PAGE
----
The cello is an orchestral instrument that is a member of the string family. This instrument resembles a violin but produces much lower tones than a violin. The cello can be plucked or bowed.
The strings of the cello are tuned to C, G, D and A from left to right if you are facing the instrument. The thickest string is the first string on the left, which produces the lowest note (C). The thinnest string is the one to the far right, which produces the highest pitch (A).
The cello situates itself within the string family of instruments as the second largest instrument. The largest stringed instrument in the orchestra is the double bass. The violin is the smallest, and the viola is bigger than the violin but smaller than the cello.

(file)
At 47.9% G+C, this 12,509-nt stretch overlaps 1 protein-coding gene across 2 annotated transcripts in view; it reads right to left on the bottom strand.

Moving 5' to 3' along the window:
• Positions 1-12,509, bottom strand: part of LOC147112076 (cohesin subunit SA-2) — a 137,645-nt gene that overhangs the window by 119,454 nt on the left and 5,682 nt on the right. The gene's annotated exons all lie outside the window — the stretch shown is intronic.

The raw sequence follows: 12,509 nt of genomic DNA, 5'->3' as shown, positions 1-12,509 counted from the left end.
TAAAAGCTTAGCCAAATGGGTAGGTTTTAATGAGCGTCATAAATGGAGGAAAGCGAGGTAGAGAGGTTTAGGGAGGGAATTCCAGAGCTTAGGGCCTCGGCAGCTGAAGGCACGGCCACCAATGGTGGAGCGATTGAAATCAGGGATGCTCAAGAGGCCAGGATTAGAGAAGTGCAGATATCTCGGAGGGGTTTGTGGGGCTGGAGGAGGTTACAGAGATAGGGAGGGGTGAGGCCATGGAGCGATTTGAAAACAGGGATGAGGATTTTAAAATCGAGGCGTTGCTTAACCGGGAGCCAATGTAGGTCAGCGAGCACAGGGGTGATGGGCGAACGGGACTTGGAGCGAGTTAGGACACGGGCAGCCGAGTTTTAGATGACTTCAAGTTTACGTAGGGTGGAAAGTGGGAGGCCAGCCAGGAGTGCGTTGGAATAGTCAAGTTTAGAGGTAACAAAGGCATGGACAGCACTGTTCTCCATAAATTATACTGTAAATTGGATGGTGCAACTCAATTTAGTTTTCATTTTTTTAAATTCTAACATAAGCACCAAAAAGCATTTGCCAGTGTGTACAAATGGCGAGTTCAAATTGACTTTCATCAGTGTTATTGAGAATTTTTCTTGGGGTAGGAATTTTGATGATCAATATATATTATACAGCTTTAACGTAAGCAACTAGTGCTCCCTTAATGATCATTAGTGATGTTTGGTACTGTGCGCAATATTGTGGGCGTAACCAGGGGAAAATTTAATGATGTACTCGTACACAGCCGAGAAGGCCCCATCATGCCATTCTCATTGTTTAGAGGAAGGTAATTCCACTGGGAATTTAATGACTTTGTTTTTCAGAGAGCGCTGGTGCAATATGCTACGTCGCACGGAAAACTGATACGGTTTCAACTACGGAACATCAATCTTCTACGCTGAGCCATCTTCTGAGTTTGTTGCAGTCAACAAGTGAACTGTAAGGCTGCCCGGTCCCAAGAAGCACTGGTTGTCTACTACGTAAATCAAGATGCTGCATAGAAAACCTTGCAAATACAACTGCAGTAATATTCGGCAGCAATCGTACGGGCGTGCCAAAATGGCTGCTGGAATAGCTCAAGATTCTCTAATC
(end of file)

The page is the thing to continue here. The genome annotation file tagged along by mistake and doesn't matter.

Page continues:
You can produce tones on the cello by either plucking the strings or bowing them. Plucking is a technique known as "pizzicato," and it produces short, choppy sounds. Bowing creates a smoother, more fluid sound.
You play the cello while seated. You situate the cello on the floor, in between your legs. The strings of the instrument face outward as you play. Most cellists pluck or bow with their right hands and hold the strings down on the neck to change notes with their left hands.
You can play different notes on the cello by playing the different strings and by holding the strings down in various locations on the neck. The closer to the body of the cello that you hold down a string, the higher the pitch will be.